Whereas Pro Skater 4’s environments felt a bit empty in spite of their ambition, here the levels feel livelier with a lot more people thrown in in the right intervals to fill in space. There’s also a lot more attention to detail as well as a lot more hidden areas, allowing the condensed spaces to feel somewhat bigger than they actually are. There was, however, a minor issue where a random background tree was flickering as though the game didn’t know whether to render it, which I was only able to see from a high enough point in part of the San Diego level. Incidentally, while I have been to San Diego multiple times for San Diego Comic-Con, I cannot vouch for the accuracy of its depiction since my knowledge of the area is largely confined to the Gaslamp District.

Aside from the presence of various skate brands, the advertising for Nokia is a bit more overt, even joined this time by brands Butterfinger and McDonald’s. The Manhattan stage even includes a physical McDonald’s location that you can look inside (without being able to enter), including a recreation of their order counter and menu circa 2003. One of the cutscenes and a challenge that formally introduces the Boneless also take place around the McDonald’s in said level, although judging by the chef NPC’s design, I came to the conclusion that it was likely a different kind of eatery before the game received a McDonald’s sponsorship.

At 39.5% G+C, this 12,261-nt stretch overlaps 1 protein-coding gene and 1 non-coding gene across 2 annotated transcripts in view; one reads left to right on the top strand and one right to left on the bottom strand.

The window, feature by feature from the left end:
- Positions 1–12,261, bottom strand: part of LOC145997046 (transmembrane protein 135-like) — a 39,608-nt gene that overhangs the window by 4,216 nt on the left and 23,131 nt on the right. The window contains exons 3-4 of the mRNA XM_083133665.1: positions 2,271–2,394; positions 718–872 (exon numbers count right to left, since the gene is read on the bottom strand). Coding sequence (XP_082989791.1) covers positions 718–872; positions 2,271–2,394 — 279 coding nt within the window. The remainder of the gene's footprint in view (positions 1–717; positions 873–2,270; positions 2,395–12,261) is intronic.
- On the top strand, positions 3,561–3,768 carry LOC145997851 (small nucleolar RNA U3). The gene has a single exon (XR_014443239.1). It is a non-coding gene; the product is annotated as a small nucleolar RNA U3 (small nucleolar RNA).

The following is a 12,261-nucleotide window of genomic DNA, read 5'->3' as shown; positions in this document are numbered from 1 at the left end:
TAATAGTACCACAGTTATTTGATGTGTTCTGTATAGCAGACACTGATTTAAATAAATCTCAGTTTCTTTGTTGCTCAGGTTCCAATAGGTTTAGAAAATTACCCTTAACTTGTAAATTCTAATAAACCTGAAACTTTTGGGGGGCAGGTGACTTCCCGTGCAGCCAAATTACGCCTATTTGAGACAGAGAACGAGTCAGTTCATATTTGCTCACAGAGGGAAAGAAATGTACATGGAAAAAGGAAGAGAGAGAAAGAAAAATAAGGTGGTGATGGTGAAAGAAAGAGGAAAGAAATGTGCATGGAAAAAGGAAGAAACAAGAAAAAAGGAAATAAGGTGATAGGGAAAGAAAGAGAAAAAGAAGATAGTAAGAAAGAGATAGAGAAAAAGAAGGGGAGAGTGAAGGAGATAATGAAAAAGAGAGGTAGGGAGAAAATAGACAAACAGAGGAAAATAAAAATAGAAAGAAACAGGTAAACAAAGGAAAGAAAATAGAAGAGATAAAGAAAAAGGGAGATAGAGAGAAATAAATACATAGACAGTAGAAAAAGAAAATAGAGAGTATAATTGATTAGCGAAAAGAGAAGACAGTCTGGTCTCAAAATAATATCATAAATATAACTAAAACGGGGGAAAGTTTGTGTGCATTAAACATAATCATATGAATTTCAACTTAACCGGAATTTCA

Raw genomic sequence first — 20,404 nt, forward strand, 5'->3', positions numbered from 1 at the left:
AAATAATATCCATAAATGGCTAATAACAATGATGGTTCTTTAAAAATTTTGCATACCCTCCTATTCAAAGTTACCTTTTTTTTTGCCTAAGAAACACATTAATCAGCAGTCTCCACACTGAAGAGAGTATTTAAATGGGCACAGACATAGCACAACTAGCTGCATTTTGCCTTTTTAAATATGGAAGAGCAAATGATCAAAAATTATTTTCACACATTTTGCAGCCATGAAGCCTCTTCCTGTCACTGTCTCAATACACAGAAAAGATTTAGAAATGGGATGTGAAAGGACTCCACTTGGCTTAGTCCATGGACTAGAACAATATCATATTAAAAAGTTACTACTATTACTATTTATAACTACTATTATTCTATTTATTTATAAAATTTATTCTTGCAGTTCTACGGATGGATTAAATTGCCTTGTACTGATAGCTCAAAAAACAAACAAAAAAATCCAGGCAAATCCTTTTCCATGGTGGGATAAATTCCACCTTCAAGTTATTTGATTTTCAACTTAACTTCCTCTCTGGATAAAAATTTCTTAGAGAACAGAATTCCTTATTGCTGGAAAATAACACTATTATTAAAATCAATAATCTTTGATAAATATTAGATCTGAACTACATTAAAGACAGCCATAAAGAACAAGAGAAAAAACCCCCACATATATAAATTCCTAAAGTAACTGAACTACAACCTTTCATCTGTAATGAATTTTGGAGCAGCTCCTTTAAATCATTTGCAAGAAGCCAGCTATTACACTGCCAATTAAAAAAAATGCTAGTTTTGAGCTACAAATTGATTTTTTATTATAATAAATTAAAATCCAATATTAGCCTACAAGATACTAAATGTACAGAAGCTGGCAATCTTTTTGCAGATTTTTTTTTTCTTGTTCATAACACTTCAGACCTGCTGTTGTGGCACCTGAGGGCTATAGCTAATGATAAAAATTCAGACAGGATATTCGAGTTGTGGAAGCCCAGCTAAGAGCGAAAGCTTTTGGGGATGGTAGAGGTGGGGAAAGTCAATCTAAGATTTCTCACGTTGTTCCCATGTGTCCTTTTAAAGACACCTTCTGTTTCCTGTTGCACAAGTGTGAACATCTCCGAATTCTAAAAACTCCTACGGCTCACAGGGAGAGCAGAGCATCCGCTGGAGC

Aside from the Pro Skaters who appear more as guests in the story, the overall quality of the voice acting has been improved. Since he features more prominently in the story alongside the player character, Ben Diskin of Codename: Kids Next Door and JoJo’s Bizarre Adventure fame does a good job at portraying Eric Sparrow as a very hate-able character. Though this is notably his first video game role and one of his earliest voice acting gigs, he still put a lot of range into Sparrow’s personality that really sells how unlikable of a character he is.